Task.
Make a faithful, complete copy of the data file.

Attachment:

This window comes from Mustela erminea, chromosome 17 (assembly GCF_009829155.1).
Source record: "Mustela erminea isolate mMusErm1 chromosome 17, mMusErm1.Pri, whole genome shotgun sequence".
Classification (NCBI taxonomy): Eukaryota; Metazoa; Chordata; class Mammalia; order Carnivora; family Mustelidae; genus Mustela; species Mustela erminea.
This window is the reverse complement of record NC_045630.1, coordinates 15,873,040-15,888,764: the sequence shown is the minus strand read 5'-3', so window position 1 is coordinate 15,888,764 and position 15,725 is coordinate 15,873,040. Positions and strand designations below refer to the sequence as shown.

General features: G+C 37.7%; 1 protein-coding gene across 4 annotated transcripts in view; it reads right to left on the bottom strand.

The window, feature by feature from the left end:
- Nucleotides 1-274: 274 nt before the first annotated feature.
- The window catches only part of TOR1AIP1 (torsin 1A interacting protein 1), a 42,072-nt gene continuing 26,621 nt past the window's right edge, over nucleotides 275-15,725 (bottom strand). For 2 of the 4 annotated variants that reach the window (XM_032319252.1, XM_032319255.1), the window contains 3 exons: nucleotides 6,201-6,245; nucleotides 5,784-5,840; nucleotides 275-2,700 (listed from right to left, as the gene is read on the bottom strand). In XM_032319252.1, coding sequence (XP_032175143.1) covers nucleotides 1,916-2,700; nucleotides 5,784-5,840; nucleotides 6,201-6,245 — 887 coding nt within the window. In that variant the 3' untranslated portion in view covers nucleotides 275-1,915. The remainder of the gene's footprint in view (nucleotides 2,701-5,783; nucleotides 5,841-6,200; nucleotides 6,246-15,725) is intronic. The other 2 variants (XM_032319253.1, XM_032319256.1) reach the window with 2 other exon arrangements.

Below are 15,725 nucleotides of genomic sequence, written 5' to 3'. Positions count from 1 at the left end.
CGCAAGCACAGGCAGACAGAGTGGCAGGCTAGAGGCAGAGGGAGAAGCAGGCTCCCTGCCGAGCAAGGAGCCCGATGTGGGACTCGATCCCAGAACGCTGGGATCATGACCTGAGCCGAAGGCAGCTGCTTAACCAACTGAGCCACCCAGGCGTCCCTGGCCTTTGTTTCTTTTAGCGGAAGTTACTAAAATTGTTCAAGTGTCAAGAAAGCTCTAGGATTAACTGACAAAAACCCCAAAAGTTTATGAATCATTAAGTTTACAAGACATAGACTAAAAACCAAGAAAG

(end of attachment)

This window comes from Mustela erminea, chromosome 17 (assembly GCF_009829155.1).
Source record: "Mustela erminea isolate mMusErm1 chromosome 17, mMusErm1.Pri, whole genome shotgun sequence".
Classification (NCBI taxonomy): Eukaryota; Metazoa; Chordata; class Mammalia; order Carnivora; family Mustelidae; genus Mustela; species Mustela erminea.
This window is the reverse complement of record NC_045630.1, coordinates 15,873,040-15,888,764: the sequence shown is the minus strand read 5'-3', so window position 1 is coordinate 15,888,764 and position 15,725 is coordinate 15,873,040. Positions and strand designations below refer to the sequence as shown.

General features: G+C 37.7%; 1 protein-coding gene across 4 annotated transcripts in view; it reads right to left on the bottom strand.

The window, feature by feature from the left end:
- Nucleotides 1-274: 274 nt before the first annotated feature.
- The window catches only part of TOR1AIP1 (torsin 1A interacting protein 1), a 42,072-nt gene continuing 26,621 nt past the window's right edge, over nucleotides 275-15,725 (bottom strand). For 2 of the 4 annotated variants that reach the window (XM_032319252.1, XM_032319255.1), the window contains 3 exons: nucleotides 6,201-6,245; nucleotides 5,784-5,840; nucleotides 275-2,700 (listed from right to left, as the gene is read on the bottom strand). In XM_032319252.1, coding sequence (XP_032175143.1) covers nucleotides 1,916-2,700; nucleotides 5,784-5,840; nucleotides 6,201-6,245 — 887 coding nt within the window. In that variant the 3' untranslated portion in view covers nucleotides 275-1,915. The remainder of the gene's footprint in view (nucleotides 2,701-5,783; nucleotides 5,841-6,200; nucleotides 6,246-15,725) is intronic. The other 2 variants (XM_032319253.1, XM_032319256.1) reach the window with 2 other exon arrangements.

Below are 15,725 nucleotides of genomic sequence, written 5' to 3'. Positions count from 1 at the left end.
CGCAAGCACAGGCAGACAGAGTGGCAGGCTAGAGGCAGAGGGAGAAGCAGGCTCCCTGCCGAGCAAGGAGCCCGATGTGGGACTCGATCCCAGAACGCTGGGATCATGACCTGAGCCGAAGGCAGCTGCTTAACCAACTGAGCCACCCAGGCGTCCCTGGCCTTTGTTTCTTTTAGCGGAAGTTACTAAAATTGTTCAAGTGTCAAGAAAGCTCTAGGATTAACTGACAAAAACCCCAAAAGTTTATGAATCATTAAGTTTACAAGACATAGACTAAAAACCAAGAAAG